One of the big fights shaping up in Congress is over proposed reforms to the Equal Access to Justice Act (EAJA). The act was designed to help plaintiffs recover their litigation costs when they won lawsuits against the government. It was designed to help average citizens obtain help in legal representation.
Like many well-intended programs, EAJA was perverted by groups who saw it as a way to sue the government for gain. That perversion has been especially profitable for the animal rights and environmental advocacy groups in suits against the United States Fish and Wildlife Service and other agencies. They sue on minor procedural issues, win and collect both settlements and EAJA reimbursements.
Nice deal, huh? Unless you happen to believe that the money in government coffers are supposed to go toward other things such as wildlife management and conservation programs. It has also been pointed out that it results in judges dictating the course of wildlife management in America, rather than wildlife officials. Don't like a decision? Find a procedural issue -and sue. The resultant delays while the matter's being litigated may render the decision moot, but the final outcome might prove equally profitable.
There are net worth qualifiers that keep the majority of businesses and wealthy individuals from abusing the system. But the system doesn't apply the same standards to non-profits. So, certain non-profit groups essentially use EAJA to "sue up" funds.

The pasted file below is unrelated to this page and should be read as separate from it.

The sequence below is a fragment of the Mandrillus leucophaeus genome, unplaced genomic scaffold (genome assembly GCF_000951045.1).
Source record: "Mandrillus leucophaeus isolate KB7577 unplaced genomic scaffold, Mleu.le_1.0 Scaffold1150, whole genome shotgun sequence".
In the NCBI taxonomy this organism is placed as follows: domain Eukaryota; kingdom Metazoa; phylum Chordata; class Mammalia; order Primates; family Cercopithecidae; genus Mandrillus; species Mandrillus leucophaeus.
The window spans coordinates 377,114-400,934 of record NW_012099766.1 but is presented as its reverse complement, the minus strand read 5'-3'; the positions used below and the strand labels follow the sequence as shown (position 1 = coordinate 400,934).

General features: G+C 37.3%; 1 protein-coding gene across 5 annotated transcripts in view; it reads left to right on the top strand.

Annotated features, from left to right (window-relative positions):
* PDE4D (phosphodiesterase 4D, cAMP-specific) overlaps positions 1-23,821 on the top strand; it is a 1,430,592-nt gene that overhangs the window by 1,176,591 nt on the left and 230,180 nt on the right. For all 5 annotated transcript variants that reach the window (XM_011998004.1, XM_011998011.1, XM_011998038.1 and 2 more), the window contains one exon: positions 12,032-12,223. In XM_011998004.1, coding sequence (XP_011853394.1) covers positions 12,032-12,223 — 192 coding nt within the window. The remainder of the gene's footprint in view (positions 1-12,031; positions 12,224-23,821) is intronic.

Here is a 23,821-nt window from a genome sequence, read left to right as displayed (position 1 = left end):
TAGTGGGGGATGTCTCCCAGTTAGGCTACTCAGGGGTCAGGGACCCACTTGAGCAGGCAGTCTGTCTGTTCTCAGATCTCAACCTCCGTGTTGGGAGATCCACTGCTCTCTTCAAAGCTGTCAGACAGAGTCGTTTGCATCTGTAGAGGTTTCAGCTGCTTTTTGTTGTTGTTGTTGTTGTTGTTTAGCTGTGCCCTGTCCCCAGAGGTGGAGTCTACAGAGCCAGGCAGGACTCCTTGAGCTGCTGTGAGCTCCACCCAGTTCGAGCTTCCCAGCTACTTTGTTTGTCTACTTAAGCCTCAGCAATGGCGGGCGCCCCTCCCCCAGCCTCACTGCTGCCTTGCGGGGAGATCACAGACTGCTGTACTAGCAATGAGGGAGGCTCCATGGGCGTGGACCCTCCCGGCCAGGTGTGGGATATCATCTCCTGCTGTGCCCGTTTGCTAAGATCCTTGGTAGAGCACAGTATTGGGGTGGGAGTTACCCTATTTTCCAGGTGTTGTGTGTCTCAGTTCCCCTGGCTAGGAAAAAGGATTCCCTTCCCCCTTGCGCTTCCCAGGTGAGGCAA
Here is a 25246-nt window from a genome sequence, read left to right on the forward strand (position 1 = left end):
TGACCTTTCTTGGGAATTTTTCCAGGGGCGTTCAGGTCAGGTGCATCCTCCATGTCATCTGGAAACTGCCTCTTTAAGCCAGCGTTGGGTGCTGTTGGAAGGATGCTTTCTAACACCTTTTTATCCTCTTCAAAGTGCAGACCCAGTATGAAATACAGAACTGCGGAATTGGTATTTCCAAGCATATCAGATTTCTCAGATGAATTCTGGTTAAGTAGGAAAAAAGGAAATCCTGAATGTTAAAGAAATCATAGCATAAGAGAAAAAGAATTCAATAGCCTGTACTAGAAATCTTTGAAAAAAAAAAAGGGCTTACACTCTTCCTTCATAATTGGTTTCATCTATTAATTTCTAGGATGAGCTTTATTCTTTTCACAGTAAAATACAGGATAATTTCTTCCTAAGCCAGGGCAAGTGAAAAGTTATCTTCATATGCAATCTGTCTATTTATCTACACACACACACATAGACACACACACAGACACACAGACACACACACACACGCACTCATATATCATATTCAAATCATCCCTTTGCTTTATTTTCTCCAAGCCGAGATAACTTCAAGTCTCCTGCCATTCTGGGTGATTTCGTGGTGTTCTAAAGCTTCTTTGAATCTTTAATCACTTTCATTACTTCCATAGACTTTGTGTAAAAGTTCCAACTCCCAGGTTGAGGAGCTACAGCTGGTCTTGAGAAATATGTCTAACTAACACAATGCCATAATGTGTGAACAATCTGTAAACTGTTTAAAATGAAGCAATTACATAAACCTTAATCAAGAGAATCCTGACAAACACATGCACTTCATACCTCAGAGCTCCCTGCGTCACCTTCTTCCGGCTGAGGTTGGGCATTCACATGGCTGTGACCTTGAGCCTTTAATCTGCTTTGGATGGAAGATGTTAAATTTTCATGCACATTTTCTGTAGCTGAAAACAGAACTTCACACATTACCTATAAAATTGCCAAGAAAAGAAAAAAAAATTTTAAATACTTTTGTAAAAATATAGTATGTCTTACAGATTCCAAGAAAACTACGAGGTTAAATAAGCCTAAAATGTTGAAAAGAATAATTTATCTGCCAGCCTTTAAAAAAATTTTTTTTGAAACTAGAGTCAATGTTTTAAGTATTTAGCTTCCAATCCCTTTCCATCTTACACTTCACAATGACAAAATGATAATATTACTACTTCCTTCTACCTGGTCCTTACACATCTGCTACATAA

Since the program's not really monitored, there's no way to know how much has been spent—and reimbursed in the program. There's no real way to know, although the Boone and Crockett Club has estimated that as much as $50 million in EAJA funds are spent annually from litigation by the top 20 environmental litigants.
To help fight that abuse, Representative Cynthia Lummus of Wyoming introduced H.R. 1996. Wyoming Senator John Barrasso introduced a companion version in the U.S. Senate. They share the same title "Government Savings Litigation Act".
H.R. 1996, if passed, would make EAJA consistent with 205 other federal fee shifting statutes, all of which limit 501(c)(3) not-for-profit organizations to the same eligibility requirements as private citizens and small businesses.
The Boone and Crockett Club deserves a serious "atta boy" from the rest of us for investigating, proving and pursuing this systemic abuse. They have subsequently been joined in support for H.R. 1996 by a coalition of 37 member organizations of the American Wildlife Conservation Partners, the largest network of fish and wildlife groups in the country. Collectively, the AWCP represents some eight million sportsmen and conservationists.
Nothing that's been tried before has done anything to slow the tendency of the radical animal rights and environmental groups to sue at the drop of the proverbial hat. But H.R. 1996 shines a glaring light on at least one reason why they are not the least bit reluctant to go to court: they're benefitting from the process.
We should all join in letting our elected officials know that H.R. 1996 is one of those acts that they can't brush aside. It is one instance where cost-savings can be used to right an error in law, and help both conservation and wildlife.—courtesy Outdoor Wire